Strikes and demonstrations affect tourism
Yesterday, thousands of people invaded the streets of the capital to protest government inaction. Cars were set on fire, and traffic was brought to a halt. Government buildings and businesses were forced to close.
Police arrested 200 people in the centre of Kathmandu as they attacked press vehicles and ambulances.
In recent days, the government led by the Communist Party of Nepal Unified Marxist–Leninist, (CPN-UML) and the country’s Maoists has postponed for a third time the presentation of the constitution, which had been set for 28 May. This angered the main opposition party, the Nepali Congress, as well as other parties.
Last Friday, more than 30,000 people protested, calling for the resignation of the government as well as the disarmament of 19,000 Maoist fighters still in training camps since the end of the civil war in 2006.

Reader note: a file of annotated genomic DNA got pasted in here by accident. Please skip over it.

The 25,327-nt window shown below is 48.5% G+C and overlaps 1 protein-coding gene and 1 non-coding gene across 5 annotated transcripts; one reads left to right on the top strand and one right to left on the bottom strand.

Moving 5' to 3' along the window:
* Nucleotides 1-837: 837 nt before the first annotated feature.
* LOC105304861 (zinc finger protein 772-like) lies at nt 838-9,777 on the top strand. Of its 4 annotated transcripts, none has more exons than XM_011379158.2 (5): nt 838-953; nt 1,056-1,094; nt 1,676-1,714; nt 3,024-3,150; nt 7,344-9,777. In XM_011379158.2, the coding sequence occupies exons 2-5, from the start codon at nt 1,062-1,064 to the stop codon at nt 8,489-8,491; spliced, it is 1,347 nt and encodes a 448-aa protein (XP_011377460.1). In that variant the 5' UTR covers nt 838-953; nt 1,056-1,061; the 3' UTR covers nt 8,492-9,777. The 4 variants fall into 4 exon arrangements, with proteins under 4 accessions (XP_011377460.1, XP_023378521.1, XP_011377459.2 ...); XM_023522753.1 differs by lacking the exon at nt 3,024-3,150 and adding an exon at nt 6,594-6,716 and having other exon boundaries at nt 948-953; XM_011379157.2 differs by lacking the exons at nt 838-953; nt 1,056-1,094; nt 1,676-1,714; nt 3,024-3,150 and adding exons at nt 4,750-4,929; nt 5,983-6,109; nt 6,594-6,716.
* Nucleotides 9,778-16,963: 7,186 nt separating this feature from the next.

Local manufacturing is also suffering from in-fighting among the parties that rose in the wake of the collapse of the Hindu monarchy. Hundreds of plants have had to shut down because of strikes and protests.
Nepal is at a critical juncture for its future, said economist Bishwombhar Pyakurel. “Instability is driving foreign investors to India and other developing countries.” If things do not change over the coming weeks, foreign partners will abandon the country.